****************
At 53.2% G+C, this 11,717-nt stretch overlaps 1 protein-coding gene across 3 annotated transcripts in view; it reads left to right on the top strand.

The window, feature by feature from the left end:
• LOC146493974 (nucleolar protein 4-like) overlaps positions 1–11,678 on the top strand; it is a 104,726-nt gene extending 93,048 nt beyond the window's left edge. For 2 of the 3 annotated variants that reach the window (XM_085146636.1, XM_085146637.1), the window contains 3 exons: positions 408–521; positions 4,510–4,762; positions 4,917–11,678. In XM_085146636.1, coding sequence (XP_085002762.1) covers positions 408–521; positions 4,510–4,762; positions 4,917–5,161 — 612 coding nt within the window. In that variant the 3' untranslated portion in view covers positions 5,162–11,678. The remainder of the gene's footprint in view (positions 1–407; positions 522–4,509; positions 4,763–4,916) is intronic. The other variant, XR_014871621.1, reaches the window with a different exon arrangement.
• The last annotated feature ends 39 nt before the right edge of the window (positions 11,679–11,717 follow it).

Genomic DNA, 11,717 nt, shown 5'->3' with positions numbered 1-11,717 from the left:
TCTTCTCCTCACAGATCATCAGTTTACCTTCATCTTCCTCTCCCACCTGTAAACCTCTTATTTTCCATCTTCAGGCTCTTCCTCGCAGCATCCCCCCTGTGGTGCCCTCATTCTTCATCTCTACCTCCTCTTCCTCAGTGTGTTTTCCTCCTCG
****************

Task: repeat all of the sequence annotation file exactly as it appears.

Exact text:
At 53.2% G+C, this 11,717-nt stretch overlaps 1 protein-coding gene across 3 annotated transcripts in view; it reads left to right on the top strand.

The window, feature by feature from the left end:
• LOC146493974 (nucleolar protein 4-like) overlaps positions 1–11,678 on the top strand; it is a 104,726-nt gene extending 93,048 nt beyond the window's left edge. For 2 of the 3 annotated variants that reach the window (XM_085146636.1, XM_085146637.1), the window contains 3 exons: positions 408–521; positions 4,510–4,762; positions 4,917–11,678. In XM_085146636.1, coding sequence (XP_085002762.1) covers positions 408–521; positions 4,510–4,762; positions 4,917–5,161 — 612 coding nt within the window. In that variant the 3' untranslated portion in view covers positions 5,162–11,678. The remainder of the gene's footprint in view (positions 1–407; positions 522–4,509; positions 4,763–4,916) is intronic. The other variant, XR_014871621.1, reaches the window with a different exon arrangement.
• The last annotated feature ends 39 nt before the right edge of the window (positions 11,679–11,717 follow it).

Genomic DNA, 11,717 nt, shown 5'->3' with positions numbered 1-11,717 from the left:
TCTTCTCCTCACAGATCATCAGTTTACCTTCATCTTCCTCTCCCACCTGTAAACCTCTTATTTTCCATCTTCAGGCTCTTCCTCGCAGCATCCCCCCTGTGGTGCCCTCATTCTTCATCTCTACCTCCTCTTCCTCAGTGTGTTTTCCTCCTCG